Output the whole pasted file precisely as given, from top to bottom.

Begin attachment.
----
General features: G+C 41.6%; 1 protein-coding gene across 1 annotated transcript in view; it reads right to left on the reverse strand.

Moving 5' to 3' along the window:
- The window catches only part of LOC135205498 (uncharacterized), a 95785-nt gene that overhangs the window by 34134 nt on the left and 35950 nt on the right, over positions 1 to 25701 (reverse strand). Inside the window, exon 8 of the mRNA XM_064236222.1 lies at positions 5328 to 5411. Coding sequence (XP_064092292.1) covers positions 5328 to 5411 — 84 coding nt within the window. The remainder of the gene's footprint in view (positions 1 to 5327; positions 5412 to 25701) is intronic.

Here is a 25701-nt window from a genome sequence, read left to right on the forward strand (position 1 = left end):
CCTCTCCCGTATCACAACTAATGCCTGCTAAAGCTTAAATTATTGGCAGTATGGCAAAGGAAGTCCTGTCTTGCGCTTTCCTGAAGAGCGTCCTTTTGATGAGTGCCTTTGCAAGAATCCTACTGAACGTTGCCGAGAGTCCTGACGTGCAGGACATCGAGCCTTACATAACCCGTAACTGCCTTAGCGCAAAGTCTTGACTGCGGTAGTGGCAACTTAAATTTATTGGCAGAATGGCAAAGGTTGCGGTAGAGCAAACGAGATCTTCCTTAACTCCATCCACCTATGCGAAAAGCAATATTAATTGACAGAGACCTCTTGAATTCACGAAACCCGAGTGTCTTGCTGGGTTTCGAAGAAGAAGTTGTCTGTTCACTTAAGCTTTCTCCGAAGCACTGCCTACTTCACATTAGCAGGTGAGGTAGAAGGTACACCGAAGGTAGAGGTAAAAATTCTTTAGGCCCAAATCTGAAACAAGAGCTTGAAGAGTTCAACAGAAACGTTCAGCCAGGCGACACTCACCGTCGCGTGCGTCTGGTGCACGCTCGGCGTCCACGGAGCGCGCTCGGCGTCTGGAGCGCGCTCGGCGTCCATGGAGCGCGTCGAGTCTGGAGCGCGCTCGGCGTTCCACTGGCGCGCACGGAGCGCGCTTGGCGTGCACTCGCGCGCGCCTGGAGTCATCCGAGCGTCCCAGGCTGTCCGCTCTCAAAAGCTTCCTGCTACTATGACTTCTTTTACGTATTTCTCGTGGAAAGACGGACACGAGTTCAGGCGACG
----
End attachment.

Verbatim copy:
General features: G+C 41.6%; 1 protein-coding gene across 1 annotated transcript in view; it reads right to left on the reverse strand.

Moving 5' to 3' along the window:
- The window catches only part of LOC135205498 (uncharacterized), a 95785-nt gene that overhangs the window by 34134 nt on the left and 35950 nt on the right, over positions 1 to 25701 (reverse strand). Inside the window, exon 8 of the mRNA XM_064236222.1 lies at positions 5328 to 5411. Coding sequence (XP_064092292.1) covers positions 5328 to 5411 — 84 coding nt within the window. The remainder of the gene's footprint in view (positions 1 to 5327; positions 5412 to 25701) is intronic.

Here is a 25701-nt window from a genome sequence, read left to right on the forward strand (position 1 = left end):
CCTCTCCCGTATCACAACTAATGCCTGCTAAAGCTTAAATTATTGGCAGTATGGCAAAGGAAGTCCTGTCTTGCGCTTTCCTGAAGAGCGTCCTTTTGATGAGTGCCTTTGCAAGAATCCTACTGAACGTTGCCGAGAGTCCTGACGTGCAGGACATCGAGCCTTACATAACCCGTAACTGCCTTAGCGCAAAGTCTTGACTGCGGTAGTGGCAACTTAAATTTATTGGCAGAATGGCAAAGGTTGCGGTAGAGCAAACGAGATCTTCCTTAACTCCATCCACCTATGCGAAAAGCAATATTAATTGACAGAGACCTCTTGAATTCACGAAACCCGAGTGTCTTGCTGGGTTTCGAAGAAGAAGTTGTCTGTTCACTTAAGCTTTCTCCGAAGCACTGCCTACTTCACATTAGCAGGTGAGGTAGAAGGTACACCGAAGGTAGAGGTAAAAATTCTTTAGGCCCAAATCTGAAACAAGAGCTTGAAGAGTTCAACAGAAACGTTCAGCCAGGCGACACTCACCGTCGCGTGCGTCTGGTGCACGCTCGGCGTCCACGGAGCGCGCTCGGCGTCTGGAGCGCGCTCGGCGTCCATGGAGCGCGTCGAGTCTGGAGCGCGCTCGGCGTTCCACTGGCGCGCACGGAGCGCGCTTGGCGTGCACTCGCGCGCGCCTGGAGTCATCCGAGCGTCCCAGGCTGTCCGCTCTCAAAAGCTTCCTGCTACTATGACTTCTTTTACGTATTTCTCGTGGAAAGACGGACACGAGTTCAGGCGACG